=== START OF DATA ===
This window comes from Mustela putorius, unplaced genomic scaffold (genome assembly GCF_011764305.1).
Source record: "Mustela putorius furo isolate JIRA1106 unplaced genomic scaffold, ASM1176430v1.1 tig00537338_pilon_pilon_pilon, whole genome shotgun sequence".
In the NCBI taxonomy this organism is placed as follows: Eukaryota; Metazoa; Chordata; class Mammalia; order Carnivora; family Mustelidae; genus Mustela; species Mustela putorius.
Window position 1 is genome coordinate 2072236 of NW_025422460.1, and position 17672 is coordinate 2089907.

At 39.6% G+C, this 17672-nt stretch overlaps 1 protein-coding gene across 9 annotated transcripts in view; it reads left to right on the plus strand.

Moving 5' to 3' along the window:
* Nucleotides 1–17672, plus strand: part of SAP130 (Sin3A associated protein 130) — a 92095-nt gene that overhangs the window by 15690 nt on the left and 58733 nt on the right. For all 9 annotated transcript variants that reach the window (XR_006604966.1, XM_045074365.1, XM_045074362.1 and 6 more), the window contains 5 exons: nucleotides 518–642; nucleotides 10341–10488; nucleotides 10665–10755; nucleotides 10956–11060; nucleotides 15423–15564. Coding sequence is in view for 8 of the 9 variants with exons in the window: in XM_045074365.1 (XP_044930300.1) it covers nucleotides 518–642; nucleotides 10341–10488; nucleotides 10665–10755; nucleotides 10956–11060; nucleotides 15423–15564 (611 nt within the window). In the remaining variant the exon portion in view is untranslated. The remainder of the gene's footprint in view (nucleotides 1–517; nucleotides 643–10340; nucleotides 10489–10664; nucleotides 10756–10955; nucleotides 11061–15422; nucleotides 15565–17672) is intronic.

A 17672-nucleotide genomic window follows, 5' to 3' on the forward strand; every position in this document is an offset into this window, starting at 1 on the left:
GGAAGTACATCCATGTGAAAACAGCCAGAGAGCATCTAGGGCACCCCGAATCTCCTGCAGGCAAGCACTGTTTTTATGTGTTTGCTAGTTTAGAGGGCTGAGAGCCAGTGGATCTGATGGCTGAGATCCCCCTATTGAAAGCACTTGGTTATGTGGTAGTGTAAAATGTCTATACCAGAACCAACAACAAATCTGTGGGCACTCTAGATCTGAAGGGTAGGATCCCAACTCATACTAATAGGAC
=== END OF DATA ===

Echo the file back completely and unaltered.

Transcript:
This window comes from Mustela putorius, unplaced genomic scaffold (genome assembly GCF_011764305.1).
Source record: "Mustela putorius furo isolate JIRA1106 unplaced genomic scaffold, ASM1176430v1.1 tig00537338_pilon_pilon_pilon, whole genome shotgun sequence".
In the NCBI taxonomy this organism is placed as follows: Eukaryota; Metazoa; Chordata; class Mammalia; order Carnivora; family Mustelidae; genus Mustela; species Mustela putorius.
Window position 1 is genome coordinate 2072236 of NW_025422460.1, and position 17672 is coordinate 2089907.

At 39.6% G+C, this 17672-nt stretch overlaps 1 protein-coding gene across 9 annotated transcripts in view; it reads left to right on the plus strand.

Moving 5' to 3' along the window:
* Nucleotides 1–17672, plus strand: part of SAP130 (Sin3A associated protein 130) — a 92095-nt gene that overhangs the window by 15690 nt on the left and 58733 nt on the right. For all 9 annotated transcript variants that reach the window (XR_006604966.1, XM_045074365.1, XM_045074362.1 and 6 more), the window contains 5 exons: nucleotides 518–642; nucleotides 10341–10488; nucleotides 10665–10755; nucleotides 10956–11060; nucleotides 15423–15564. Coding sequence is in view for 8 of the 9 variants with exons in the window: in XM_045074365.1 (XP_044930300.1) it covers nucleotides 518–642; nucleotides 10341–10488; nucleotides 10665–10755; nucleotides 10956–11060; nucleotides 15423–15564 (611 nt within the window). In the remaining variant the exon portion in view is untranslated. The remainder of the gene's footprint in view (nucleotides 1–517; nucleotides 643–10340; nucleotides 10489–10664; nucleotides 10756–10955; nucleotides 11061–15422; nucleotides 15565–17672) is intronic.

A 17672-nucleotide genomic window follows, 5' to 3' on the forward strand; every position in this document is an offset into this window, starting at 1 on the left:
GGAAGTACATCCATGTGAAAACAGCCAGAGAGCATCTAGGGCACCCCGAATCTCCTGCAGGCAAGCACTGTTTTTATGTGTTTGCTAGTTTAGAGGGCTGAGAGCCAGTGGATCTGATGGCTGAGATCCCCCTATTGAAAGCACTTGGTTATGTGGTAGTGTAAAATGTCTATACCAGAACCAACAACAAATCTGTGGGCACTCTAGATCTGAAGGGTAGGATCCCAACTCATACTAATAGGAC